Saturday, May 13, 2006

The Gift Of Pain

Morning weigh-in: 175#, 11.5% BF

Ever since I've been laid up, I've been more aware of people with disabilities: guy at the store in a wheelchair, someone with a limp or a bad arm or whatever. I've also gotten a bit of insight into that kind of existence, where -- screw dignity -- just getting through the day (bathing, getting places) is a big friggin chore. Pity is at least somewhat condescending, and sets up the other person as an "Other," but empathy is like the good parts of pity without the exile: I know where you're coming from, bro, cause I've been there too. I hope I get to keep this when I'm done.

Friday, May 12, 2006

Joe Average

Morning weigh-in: 176#, 11% BF

Went to the infectious disease specialist yesterday, he helped me with a number of my worries:

1. Sometimes, some people can feel the PICC line inside their arm. It may be uncomfortable, but it's not something to worry about.

2. The oral antibiotic has to be watched, and if any signs of toxicity show up (in either the blood tests or symptoms like jaundice) it will be dropped. It is not as necessary as the other (IV)antibiotic, but it helps to take it when there is possibly infected hardware involved. (BTW, I found out what they mean by "infected" hardware: the more accurate term would probably be "colonized," the bacteria find a home on the metal, and build a "protective layer of slime" that makes getting to them with the antibiotics difficult.)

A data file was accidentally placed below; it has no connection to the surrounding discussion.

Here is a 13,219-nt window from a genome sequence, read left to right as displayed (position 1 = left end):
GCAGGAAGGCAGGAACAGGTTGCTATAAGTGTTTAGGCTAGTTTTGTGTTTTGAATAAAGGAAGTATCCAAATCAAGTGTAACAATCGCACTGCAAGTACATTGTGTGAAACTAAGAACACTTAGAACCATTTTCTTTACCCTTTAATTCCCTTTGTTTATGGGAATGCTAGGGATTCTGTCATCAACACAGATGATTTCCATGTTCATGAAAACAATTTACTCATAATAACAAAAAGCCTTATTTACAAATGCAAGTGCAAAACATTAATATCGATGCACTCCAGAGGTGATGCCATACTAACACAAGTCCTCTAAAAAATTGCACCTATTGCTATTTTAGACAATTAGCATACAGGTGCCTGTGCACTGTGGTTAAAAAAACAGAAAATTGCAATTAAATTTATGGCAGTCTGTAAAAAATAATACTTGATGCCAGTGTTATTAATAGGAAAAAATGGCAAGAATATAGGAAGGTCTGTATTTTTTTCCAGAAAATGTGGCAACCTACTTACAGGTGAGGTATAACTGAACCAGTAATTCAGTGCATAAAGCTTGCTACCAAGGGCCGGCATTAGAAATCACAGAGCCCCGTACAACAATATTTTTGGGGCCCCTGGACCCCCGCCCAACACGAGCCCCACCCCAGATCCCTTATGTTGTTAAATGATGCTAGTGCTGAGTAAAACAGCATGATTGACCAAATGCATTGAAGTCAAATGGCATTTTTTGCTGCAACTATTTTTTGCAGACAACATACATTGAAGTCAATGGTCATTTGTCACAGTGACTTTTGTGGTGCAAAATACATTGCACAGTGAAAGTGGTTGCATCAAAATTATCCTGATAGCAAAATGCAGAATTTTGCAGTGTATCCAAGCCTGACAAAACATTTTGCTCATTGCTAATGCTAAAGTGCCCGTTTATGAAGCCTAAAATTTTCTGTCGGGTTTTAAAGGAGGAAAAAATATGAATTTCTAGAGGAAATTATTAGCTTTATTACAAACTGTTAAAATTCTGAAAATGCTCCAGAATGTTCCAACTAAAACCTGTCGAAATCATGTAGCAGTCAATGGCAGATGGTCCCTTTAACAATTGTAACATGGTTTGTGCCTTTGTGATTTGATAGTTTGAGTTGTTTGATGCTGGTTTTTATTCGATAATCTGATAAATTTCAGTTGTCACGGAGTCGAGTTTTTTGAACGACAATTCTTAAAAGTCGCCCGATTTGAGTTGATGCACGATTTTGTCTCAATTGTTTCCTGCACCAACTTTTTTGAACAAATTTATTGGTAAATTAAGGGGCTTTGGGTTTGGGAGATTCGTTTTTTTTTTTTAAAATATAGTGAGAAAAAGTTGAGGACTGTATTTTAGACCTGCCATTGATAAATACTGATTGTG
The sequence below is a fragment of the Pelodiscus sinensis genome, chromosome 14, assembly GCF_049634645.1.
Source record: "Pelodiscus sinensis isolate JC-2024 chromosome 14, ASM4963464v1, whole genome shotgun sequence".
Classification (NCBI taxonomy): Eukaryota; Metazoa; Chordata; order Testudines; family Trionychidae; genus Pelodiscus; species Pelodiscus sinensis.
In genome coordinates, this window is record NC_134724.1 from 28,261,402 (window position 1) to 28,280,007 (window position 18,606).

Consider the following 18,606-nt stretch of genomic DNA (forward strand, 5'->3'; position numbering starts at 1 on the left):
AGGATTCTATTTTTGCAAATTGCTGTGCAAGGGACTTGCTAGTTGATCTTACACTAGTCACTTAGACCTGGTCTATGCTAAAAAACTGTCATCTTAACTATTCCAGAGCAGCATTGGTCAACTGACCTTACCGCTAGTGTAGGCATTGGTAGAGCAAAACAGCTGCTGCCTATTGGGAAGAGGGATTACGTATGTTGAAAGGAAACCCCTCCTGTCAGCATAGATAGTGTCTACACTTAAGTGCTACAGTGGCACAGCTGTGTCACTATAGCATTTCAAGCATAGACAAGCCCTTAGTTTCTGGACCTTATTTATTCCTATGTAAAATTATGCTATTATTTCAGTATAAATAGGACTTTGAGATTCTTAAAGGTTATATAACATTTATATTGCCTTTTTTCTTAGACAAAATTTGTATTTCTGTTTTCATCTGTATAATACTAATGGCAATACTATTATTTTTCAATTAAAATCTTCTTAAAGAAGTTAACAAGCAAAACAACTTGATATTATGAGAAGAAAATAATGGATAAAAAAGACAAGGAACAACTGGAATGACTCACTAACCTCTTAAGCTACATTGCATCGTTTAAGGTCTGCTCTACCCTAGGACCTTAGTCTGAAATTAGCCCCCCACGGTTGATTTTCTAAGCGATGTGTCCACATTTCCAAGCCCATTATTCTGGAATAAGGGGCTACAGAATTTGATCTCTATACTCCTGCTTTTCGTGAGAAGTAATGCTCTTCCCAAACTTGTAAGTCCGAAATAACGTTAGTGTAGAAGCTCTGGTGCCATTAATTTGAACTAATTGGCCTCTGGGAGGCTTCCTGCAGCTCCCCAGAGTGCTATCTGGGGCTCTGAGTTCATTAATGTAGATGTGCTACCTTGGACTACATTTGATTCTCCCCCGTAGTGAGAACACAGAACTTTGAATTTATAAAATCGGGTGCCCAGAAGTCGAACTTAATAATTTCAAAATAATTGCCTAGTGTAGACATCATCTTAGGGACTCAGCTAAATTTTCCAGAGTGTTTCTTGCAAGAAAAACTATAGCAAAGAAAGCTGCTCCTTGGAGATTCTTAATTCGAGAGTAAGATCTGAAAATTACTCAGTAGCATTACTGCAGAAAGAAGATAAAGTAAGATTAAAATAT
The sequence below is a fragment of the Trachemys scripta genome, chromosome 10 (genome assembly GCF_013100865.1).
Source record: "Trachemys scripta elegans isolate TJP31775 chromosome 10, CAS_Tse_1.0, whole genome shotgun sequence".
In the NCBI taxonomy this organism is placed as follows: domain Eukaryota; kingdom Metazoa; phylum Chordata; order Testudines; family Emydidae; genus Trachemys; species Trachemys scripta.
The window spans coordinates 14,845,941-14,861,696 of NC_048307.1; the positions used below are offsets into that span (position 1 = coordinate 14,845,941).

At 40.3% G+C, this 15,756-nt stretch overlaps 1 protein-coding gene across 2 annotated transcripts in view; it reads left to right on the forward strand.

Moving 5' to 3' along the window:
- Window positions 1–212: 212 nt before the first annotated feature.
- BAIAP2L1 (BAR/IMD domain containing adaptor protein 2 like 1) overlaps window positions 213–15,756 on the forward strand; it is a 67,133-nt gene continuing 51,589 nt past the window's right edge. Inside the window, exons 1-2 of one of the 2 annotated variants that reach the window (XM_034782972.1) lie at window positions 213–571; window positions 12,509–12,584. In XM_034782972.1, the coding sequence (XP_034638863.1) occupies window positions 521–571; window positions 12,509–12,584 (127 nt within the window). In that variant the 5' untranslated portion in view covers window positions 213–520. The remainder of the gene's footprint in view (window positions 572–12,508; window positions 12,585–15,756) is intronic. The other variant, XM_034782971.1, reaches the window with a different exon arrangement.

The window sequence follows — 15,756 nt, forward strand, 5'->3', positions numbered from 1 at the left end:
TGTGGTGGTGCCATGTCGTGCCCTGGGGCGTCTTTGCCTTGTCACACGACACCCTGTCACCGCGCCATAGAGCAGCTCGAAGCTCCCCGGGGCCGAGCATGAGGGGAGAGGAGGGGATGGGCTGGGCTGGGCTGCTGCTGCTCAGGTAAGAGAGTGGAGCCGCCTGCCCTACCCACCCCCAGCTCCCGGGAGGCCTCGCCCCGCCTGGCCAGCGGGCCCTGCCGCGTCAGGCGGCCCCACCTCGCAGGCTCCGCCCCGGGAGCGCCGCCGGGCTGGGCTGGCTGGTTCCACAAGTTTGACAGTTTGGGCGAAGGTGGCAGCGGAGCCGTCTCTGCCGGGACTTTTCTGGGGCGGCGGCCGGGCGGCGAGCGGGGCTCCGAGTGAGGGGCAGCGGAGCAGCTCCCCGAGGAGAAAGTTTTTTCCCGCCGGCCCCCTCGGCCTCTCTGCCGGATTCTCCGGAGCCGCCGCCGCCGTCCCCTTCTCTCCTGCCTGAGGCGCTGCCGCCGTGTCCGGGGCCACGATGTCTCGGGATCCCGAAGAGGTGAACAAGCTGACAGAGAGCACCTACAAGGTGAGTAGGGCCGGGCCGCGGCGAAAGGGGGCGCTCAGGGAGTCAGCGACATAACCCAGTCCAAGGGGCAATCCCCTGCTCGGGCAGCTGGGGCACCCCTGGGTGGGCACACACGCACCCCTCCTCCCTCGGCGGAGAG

3. My bloodwork indicates that I'm normal -- I should probably get that in writing? No problems w/ liver enzymes, white blood cell count is OK, etc. One week down, five to go...

He was a little concerned with the incision since it is still "leaking," and wants me to talk to the surgeon about it.

Thursday, May 11, 2006

All Else Is Dusty Dracularity

Morning weigh-in: 177.5#, 11.5% BF

Got a call yesterday: nursing service needed another vial of blood for doctor visit today. I snuck out of work a little early and hit Quest Diagnostics, a sort of cross between Red-Care and a blood-test clinic; maybe they also do the actual lab work, I don't know. Anyway, got that done, then went home and did my biz with the PICC line, and my evening responsibilities were over.

Dinner was tuna w/ wilted greens (with stone-ground whole wheat linguine) left over from Monday night, and a second dinner was the last of the pot roast -- I wasn't really hungry, but I wanted to get the crock pot ready for another meal. All of this was done early, so I went for a walk, took a few pictures of the alley behind my house. Kind of a disappointment, since the light wasn't right, or the photo composition or something, and I had high hopes for at least one of them. It was good to get out, but I didn't take much pleasure from the walk (foot wasn't happy), and didn't stick around to take in the sunset on the porch.